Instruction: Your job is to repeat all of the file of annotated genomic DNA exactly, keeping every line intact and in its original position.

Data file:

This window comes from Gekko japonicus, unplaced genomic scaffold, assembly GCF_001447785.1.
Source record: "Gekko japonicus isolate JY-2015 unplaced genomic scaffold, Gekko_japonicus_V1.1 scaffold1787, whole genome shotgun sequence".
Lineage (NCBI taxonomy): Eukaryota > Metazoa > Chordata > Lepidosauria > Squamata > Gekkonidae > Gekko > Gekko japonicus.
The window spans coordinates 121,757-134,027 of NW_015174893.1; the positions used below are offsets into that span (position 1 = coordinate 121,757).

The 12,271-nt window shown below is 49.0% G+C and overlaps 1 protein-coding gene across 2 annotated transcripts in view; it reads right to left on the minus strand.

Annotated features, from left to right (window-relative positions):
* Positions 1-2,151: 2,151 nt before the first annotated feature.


This window comes from Gekko japonicus, unplaced genomic scaffold, assembly GCF_001447785.1.
Source record: "Gekko japonicus isolate JY-2015 unplaced genomic scaffold, Gekko_japonicus_V1.1 scaffold1787, whole genome shotgun sequence".
Lineage (NCBI taxonomy): Eukaryota > Metazoa > Chordata > Lepidosauria > Squamata > Gekkonidae > Gekko > Gekko japonicus.
The window spans coordinates 121,757-134,027 of NW_015174893.1; the positions used below are offsets into that span (position 1 = coordinate 121,757).

The 12,271-nt window shown below is 49.0% G+C and overlaps 1 protein-coding gene across 2 annotated transcripts in view; it reads right to left on the minus strand.

Annotated features, from left to right (window-relative positions):
* Positions 1-2,151: 2,151 nt before the first annotated feature.